Project description:In Parkinson's disease (PD) patients, alpha-synuclein (?-syn) pathology advances in form of Lewy bodies and Lewy neurites throughout the brain. Clinically, PD is defined by motor symptoms that are predominantly attributed to the dopaminergic cell loss in the substantia nigra. However, motor deficits are frequently preceded by smell deficiency or neuropsychological symptoms, including increased anxiety and cognitive dysfunction. Accumulating evidence indicates that aggregation of ?-syn impairs synaptic function and neurogenic capacity that may be associated with deficits in memory, learning and mood. Whether and how ?-syn accumulation contributes to neuropathological events defining these earliest signs of PD is presently poorly understood. We used a tetracycline-suppressive (tet-off) transgenic mouse model that restricts overexpression of human A30P ?-syn to neurons owing to usage of the neuron-specific CaMKII? promoter. Abnormal accumulation of A30P correlated with a decreased survival of newly generated neurons in the hippocampus and olfactory bulb. Furthermore, when A30P ?-syn expression was suppressed, we observed reduction of the human protein in neuronal soma. However, residual dox resistant A30P ?-syn was detected in glial cells within the hippocampal neurogenic niche, concomitant with the failure to fully restore hippocampal neurogenesis. This finding is indicative to a potential spread of pathology from neuron to glia. In addition, mice expressing A30P ?-syn show increased anxiety-related behavior that was reversed after dox treatment. This implies that glial A30P ?-synucleinopathy within the dentate gyrus is part of a process leading to impaired hippocampal neuroplasticity, which is, however, not a sole critical event for circuits implicated in anxiety-related behavior.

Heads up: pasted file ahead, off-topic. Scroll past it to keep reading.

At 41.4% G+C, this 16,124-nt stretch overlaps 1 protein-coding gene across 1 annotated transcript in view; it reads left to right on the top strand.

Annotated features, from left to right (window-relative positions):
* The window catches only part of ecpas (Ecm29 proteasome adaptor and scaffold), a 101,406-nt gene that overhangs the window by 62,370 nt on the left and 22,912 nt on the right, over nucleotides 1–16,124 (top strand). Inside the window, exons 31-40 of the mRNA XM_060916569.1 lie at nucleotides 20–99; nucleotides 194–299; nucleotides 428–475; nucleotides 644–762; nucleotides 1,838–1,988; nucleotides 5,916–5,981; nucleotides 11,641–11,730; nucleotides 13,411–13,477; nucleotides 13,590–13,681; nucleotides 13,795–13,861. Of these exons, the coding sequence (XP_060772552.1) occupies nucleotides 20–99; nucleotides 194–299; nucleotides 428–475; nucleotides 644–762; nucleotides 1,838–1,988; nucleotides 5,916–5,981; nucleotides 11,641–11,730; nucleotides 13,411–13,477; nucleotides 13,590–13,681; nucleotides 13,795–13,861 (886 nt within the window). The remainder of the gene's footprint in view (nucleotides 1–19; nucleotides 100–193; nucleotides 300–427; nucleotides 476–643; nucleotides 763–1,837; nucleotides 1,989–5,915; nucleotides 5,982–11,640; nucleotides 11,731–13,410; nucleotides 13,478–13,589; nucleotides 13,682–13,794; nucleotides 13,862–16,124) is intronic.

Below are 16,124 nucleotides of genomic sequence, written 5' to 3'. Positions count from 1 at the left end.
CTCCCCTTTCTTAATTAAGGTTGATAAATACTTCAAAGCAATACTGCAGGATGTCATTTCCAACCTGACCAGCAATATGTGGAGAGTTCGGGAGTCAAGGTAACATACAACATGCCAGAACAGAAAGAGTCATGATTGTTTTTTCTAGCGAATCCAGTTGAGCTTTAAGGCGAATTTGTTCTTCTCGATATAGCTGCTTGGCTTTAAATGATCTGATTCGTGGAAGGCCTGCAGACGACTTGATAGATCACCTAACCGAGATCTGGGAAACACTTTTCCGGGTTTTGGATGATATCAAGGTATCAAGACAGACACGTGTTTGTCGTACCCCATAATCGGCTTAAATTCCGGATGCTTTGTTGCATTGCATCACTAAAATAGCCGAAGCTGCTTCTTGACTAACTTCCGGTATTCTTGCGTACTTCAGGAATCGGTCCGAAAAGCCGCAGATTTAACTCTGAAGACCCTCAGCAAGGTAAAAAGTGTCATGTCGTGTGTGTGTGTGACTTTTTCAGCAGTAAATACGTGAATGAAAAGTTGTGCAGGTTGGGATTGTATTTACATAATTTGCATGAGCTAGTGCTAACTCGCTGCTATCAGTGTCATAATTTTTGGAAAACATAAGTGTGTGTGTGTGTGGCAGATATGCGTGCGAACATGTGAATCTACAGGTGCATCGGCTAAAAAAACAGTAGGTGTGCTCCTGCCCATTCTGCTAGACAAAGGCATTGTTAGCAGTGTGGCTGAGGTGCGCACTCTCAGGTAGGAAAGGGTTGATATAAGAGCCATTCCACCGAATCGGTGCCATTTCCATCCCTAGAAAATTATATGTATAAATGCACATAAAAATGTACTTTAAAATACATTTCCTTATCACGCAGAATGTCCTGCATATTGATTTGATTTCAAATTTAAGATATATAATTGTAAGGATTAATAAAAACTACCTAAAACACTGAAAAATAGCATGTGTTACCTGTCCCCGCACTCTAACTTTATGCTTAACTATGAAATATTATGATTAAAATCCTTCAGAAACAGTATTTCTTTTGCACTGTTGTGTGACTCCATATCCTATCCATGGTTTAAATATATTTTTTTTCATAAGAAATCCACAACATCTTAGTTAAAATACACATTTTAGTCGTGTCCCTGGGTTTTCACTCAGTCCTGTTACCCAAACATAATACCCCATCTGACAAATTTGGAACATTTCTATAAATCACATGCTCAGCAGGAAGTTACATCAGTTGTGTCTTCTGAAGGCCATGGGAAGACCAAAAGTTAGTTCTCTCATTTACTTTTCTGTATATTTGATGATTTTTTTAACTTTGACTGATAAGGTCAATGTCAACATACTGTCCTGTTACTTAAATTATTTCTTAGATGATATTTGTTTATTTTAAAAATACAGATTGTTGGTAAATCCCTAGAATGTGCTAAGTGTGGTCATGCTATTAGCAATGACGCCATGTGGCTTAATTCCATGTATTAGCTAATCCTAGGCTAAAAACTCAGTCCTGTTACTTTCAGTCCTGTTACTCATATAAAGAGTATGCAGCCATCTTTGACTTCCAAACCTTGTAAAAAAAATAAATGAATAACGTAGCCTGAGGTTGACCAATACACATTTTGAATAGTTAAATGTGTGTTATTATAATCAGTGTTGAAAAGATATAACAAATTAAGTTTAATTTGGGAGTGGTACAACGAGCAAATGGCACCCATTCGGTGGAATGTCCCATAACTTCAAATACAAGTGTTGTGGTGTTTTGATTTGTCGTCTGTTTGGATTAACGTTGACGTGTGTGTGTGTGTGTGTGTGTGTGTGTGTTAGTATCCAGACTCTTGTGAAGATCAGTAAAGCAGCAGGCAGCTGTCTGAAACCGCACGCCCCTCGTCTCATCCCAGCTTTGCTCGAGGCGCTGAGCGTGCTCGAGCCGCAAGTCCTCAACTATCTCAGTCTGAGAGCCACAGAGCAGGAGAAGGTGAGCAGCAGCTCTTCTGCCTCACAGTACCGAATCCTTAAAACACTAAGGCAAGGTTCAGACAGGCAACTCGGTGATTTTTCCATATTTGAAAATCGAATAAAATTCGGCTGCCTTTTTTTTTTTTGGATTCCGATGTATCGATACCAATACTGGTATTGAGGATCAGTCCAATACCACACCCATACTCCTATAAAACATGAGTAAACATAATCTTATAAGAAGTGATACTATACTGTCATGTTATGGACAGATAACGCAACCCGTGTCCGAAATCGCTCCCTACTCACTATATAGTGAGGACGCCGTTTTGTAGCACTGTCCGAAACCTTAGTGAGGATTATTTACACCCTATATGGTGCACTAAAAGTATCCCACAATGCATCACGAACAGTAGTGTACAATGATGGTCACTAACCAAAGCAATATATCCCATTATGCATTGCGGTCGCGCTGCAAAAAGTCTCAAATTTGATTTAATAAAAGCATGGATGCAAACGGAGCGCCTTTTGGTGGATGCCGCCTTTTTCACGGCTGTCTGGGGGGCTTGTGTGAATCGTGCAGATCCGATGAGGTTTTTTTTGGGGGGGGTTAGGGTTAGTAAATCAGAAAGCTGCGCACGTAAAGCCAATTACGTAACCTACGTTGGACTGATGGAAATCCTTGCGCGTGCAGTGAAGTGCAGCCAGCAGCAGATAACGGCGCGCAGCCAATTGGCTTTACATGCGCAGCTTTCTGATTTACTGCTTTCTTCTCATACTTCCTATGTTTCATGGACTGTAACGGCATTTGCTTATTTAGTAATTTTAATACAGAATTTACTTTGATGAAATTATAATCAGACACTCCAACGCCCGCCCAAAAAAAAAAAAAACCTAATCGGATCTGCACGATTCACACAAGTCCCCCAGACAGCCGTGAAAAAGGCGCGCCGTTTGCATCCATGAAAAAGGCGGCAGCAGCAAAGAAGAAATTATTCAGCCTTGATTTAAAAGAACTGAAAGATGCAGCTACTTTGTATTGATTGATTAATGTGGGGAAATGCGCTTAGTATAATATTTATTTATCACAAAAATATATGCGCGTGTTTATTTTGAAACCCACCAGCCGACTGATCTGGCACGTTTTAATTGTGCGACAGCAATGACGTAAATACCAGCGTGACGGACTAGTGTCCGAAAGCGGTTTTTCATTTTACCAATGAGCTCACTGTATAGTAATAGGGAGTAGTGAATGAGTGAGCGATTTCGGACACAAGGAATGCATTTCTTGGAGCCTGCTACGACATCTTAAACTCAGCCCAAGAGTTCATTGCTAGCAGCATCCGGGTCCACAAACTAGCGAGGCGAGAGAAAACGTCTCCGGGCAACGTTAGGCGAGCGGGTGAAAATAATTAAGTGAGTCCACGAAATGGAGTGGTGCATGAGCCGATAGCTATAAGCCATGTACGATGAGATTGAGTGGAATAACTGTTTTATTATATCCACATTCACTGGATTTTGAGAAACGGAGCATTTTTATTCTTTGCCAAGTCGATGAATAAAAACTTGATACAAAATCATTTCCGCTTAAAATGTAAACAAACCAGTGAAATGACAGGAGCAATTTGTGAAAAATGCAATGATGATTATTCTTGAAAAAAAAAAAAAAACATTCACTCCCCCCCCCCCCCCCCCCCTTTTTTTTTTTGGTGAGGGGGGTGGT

Project description:Background: Mutations in glucocerebrosidase (GBA), a lysosomal enzyme are the most common genetic risk factor for developing Parkinson's disease (PD). We studied how reduced GCase activity affects ?-synuclein (?-syn) and its mutants (A30P and A53T) aggregation, neurodegeneration, sleep and locomotor behavior in a fly model of PD. Methods: We developed drosophila with GBA gene knockdown (RNAi) (with reduced GCase activity) that simultaneously expresses either wildtype (WT) or mutants such as A30P or A53T ?-syn. Western blot and confocal microscopy were performed to study the ?-syn aggregation and neurodegeneration in these flies. We also studied the sleep and locomotor activity of those flies using Drosophila activity monitor (DAM) system. Results: Western blot analysis showed that GBA RNAi A53T ?-syn flies (30 days old) had an increased level of Triton insoluble synuclein (that corresponds to ?-syn aggregates) compared to corresponding A53T flies without GBA RNAi (control), while mRNA expression of ?-syn remained unchanged. Confocal imaging of whole brain staining of 30 days old drosophila showed a statistically significant decrease in neuron numbers in PPL1 cluster in flies expressing ?-syn WT, A30P and A53T in the presence GBA RNAi compared to corresponding control. Staining with conformation specific antibody for ?-syn aggregates showed an increased number of neurons staining for ?-syn aggregates in A53T fly brain with GBA RNAi compared to control A53T flies, thus confirming our protein analysis finding that under decreased GBA enzyme activity, mutant A53T aggregates more than the control A53T without GBA silencing. Sleep analysis revealed decreased total activity in GBA silenced flies expressing mutant A53T compared to both A53T control flies and GBA RNAi flies without synuclein expression. Conclusion: In A53T flies with reduced GCase activity, there is increased ?-syn aggregation and dopamine (DA) neuronal loss. This study demonstrates that reduced GCase activity both in the context of heterozygous GBA1 mutation associated with PD and in old age, contribute to increased aggregation of mutant ?-syn A53T and exacerbates the phenotype in a fly model of PD.